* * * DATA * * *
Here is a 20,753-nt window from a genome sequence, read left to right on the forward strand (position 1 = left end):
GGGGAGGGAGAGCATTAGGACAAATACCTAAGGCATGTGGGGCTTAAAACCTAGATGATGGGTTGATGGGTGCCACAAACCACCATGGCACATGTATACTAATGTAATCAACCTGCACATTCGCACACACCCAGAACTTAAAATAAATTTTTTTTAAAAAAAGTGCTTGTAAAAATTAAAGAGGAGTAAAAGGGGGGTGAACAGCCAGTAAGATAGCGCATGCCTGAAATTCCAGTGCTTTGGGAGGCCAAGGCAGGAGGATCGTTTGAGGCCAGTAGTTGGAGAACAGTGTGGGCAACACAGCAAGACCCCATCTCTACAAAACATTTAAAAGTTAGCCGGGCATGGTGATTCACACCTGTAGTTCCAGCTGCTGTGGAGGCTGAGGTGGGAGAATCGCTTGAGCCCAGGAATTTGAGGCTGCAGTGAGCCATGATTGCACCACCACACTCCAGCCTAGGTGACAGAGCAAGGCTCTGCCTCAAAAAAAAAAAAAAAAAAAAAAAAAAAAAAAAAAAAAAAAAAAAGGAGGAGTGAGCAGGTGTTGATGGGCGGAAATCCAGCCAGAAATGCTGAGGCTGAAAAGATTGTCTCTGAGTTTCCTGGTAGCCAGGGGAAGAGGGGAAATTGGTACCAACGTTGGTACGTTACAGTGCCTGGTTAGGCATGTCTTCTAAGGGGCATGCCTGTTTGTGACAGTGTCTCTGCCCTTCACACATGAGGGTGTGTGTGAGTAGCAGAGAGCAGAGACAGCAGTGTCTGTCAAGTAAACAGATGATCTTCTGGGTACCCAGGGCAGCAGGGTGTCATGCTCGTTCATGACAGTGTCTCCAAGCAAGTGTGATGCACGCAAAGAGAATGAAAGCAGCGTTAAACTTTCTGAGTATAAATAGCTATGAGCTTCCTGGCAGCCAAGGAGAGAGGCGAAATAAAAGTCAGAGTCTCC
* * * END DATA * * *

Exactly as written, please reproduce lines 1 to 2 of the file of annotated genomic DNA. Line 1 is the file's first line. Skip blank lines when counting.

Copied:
Here is a 20,753-nt window from a genome sequence, read left to right on the forward strand (position 1 = left end):
GGGGAGGGAGAGCATTAGGACAAATACCTAAGGCATGTGGGGCTTAAAACCTAGATGATGGGTTGATGGGTGCCACAAACCACCATGGCACATGTATACTAATGTAATCAACCTGCACATTCGCACACACCCAGAACTTAAAATAAATTTTTTTTAAAAAAAGTGCTTGTAAAAATTAAAGAGGAGTAAAAGGGGGGTGAACAGCCAGTAAGATAGCGCATGCCTGAAATTCCAGTGCTTTGGGAGGCCAAGGCAGGAGGATCGTTTGAGGCCAGTAGTTGGAGAACAGTGTGGGCAACACAGCAAGACCCCATCTCTACAAAACATTTAAAAGTTAGCCGGGCATGGTGATTCACACCTGTAGTTCCAGCTGCTGTGGAGGCTGAGGTGGGAGAATCGCTTGAGCCCAGGAATTTGAGGCTGCAGTGAGCCATGATTGCACCACCACACTCCAGCCTAGGTGACAGAGCAAGGCTCTGCCTCAAAAAAAAAAAAAAAAAAAAAAAAAAAAAAAAAAAAAAAAAAAAGGAGGAGTGAGCAGGTGTTGATGGGCGGAAATCCAGCCAGAAATGCTGAGGCTGAAAAGATTGTCTCTGAGTTTCCTGGTAGCCAGGGGAAGAGGGGAAATTGGTACCAACGTTGGTACGTTACAGTGCCTGGTTAGGCATGTCTTCTAAGGGGCATGCCTGTTTGTGACAGTGTCTCTGCCCTTCACACATGAGGGTGTGTGTGAGTAGCAGAGAGCAGAGACAGCAGTGTCTGTCAAGTAAACAGATGATCTTCTGGGTACCCAGGGCAGCAGGGTGTCATGCTCGTTCATGACAGTGTCTCCAAGCAAGTGTGATGCACGCAAAGAGAATGAAAGCAGCGTTAAACTTTCTGAGTATAAATAGCTATGAGCTTCCTGGCAGCCAAGGAGAGAGGCGAAATAAAAGTCAGAGTCTCC